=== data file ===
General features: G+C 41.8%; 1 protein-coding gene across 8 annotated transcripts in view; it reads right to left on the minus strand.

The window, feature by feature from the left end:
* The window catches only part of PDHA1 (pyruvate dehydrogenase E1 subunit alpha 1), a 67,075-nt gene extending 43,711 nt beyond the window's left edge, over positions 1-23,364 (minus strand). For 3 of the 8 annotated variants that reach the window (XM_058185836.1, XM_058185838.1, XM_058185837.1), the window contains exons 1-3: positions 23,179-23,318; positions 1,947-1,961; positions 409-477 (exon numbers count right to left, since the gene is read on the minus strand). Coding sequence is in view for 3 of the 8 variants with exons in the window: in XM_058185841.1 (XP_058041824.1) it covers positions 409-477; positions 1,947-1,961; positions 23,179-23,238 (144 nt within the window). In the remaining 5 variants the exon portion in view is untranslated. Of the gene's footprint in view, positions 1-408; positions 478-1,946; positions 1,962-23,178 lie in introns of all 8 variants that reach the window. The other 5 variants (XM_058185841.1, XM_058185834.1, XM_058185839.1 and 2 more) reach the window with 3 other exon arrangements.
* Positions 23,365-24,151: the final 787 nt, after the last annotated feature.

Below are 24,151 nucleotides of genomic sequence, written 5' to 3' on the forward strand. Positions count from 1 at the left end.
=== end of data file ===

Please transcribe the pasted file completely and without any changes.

General features: G+C 41.8%; 1 protein-coding gene across 8 annotated transcripts in view; it reads right to left on the minus strand.

The window, feature by feature from the left end:
* The window catches only part of PDHA1 (pyruvate dehydrogenase E1 subunit alpha 1), a 67,075-nt gene extending 43,711 nt beyond the window's left edge, over positions 1-23,364 (minus strand). For 3 of the 8 annotated variants that reach the window (XM_058185836.1, XM_058185838.1, XM_058185837.1), the window contains exons 1-3: positions 23,179-23,318; positions 1,947-1,961; positions 409-477 (exon numbers count right to left, since the gene is read on the minus strand). Coding sequence is in view for 3 of the 8 variants with exons in the window: in XM_058185841.1 (XP_058041824.1) it covers positions 409-477; positions 1,947-1,961; positions 23,179-23,238 (144 nt within the window). In the remaining 5 variants the exon portion in view is untranslated. Of the gene's footprint in view, positions 1-408; positions 478-1,946; positions 1,962-23,178 lie in introns of all 8 variants that reach the window. The other 5 variants (XM_058185841.1, XM_058185834.1, XM_058185839.1 and 2 more) reach the window with 3 other exon arrangements.
* Positions 23,365-24,151: the final 787 nt, after the last annotated feature.

Below are 24,151 nucleotides of genomic sequence, written 5' to 3' on the forward strand. Positions count from 1 at the left end.